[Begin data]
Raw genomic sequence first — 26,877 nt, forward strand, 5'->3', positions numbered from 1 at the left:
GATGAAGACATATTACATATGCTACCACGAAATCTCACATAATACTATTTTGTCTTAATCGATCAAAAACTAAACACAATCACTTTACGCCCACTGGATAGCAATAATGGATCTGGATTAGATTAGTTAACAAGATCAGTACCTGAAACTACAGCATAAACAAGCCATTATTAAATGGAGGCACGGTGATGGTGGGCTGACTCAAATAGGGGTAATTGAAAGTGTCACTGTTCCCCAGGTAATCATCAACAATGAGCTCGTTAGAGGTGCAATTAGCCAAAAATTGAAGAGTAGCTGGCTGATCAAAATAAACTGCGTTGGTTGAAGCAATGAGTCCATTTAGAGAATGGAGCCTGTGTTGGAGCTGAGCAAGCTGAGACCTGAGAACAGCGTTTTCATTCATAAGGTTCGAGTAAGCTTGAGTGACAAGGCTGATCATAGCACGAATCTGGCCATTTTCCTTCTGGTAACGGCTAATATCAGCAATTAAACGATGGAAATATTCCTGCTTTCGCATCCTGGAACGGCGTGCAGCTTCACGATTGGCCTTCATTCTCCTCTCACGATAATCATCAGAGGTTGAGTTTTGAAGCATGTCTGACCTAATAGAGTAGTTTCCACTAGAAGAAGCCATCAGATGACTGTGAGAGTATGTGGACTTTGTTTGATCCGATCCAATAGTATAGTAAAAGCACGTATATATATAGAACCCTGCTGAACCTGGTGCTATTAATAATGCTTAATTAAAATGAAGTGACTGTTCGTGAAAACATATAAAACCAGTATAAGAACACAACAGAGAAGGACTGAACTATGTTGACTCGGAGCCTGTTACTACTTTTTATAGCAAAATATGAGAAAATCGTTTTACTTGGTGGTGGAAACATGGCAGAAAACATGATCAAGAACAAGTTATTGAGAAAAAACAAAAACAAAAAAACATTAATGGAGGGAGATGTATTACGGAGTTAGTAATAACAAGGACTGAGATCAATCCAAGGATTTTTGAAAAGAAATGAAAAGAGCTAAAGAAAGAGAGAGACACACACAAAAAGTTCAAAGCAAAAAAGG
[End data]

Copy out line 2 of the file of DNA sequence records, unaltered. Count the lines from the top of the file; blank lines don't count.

GATGAAGACATATTACATATGCTACCACGAAATCTCACATAATACTATTTTGTCTTAATCGATCAAAAACTAAACACAATCACTTTACGCCCACTGGATAGCAATAATGGATCTGGATTAGATTAGTTAACAAGATCAGTACCTGAAACTACAGCATAAACAAGCCATTATTAAATGGAGGCACGGTGATGGTGGGCTGACTCAAATAGGGGTAATTGAAAGTGTCACTGTTCCCCAGGTAATCATCAACAATGAGCTCGTTAGAGGTGCAATTAGCCAAAAATTGAAGAGTAGCTGGCTGATCAAAATAAACTGCGTTGGTTGAAGCAATGAGTCCATTTAGAGAATGGAGCCTGTGTTGGAGCTGAGCAAGCTGAGACCTGAGAACAGCGTTTTCATTCATAAGGTTCGAGTAAGCTTGAGTGACAAGGCTGATCATAGCACGAATCTGGCCATTTTCCTTCTGGTAACGGCTAATATCAGCAATTAAACGATGGAAATATTCCTGCTTTCGCATCCTGGAACGGCGTGCAGCTTCACGATTGGCCTTCATTCTCCTCTCACGATAATCATCAGAGGTTGAGTTTTGAAGCATGTCTGACCTAATAGAGTAGTTTCCACTAGAAGAAGCCATCAGATGACTGTGAGAGTATGTGGACTTTGTTTGATCCGATCCAATAGTATAGTAAAAGCACGTATATATATAGAACCCTGCTGAACCTGGTGCTATTAATAATGCTTAATTAAAATGAAGTGACTGTTCGTGAAAACATATAAAACCAGTATAAGAACACAACAGAGAAGGACTGAACTATGTTGACTCGGAGCCTGTTACTACTTTTTATAGCAAAATATGAGAAAATCGTTTTACTTGGTGGTGGAAACATGGCAGAAAACATGATCAAGAACAAGTTATTGAGAAAAAACAAAAACAAAAAAACATTAATGGAGGGAGATGTATTACGGAGTTAGTAATAACAAGGACTGAGATCAATCCAAGGATTTTTGAAAAGAAATGAAAAGAGCTAAAGAAAGAGAGAGACACACACAAAAAGTTCAAAGCAAAAAAGG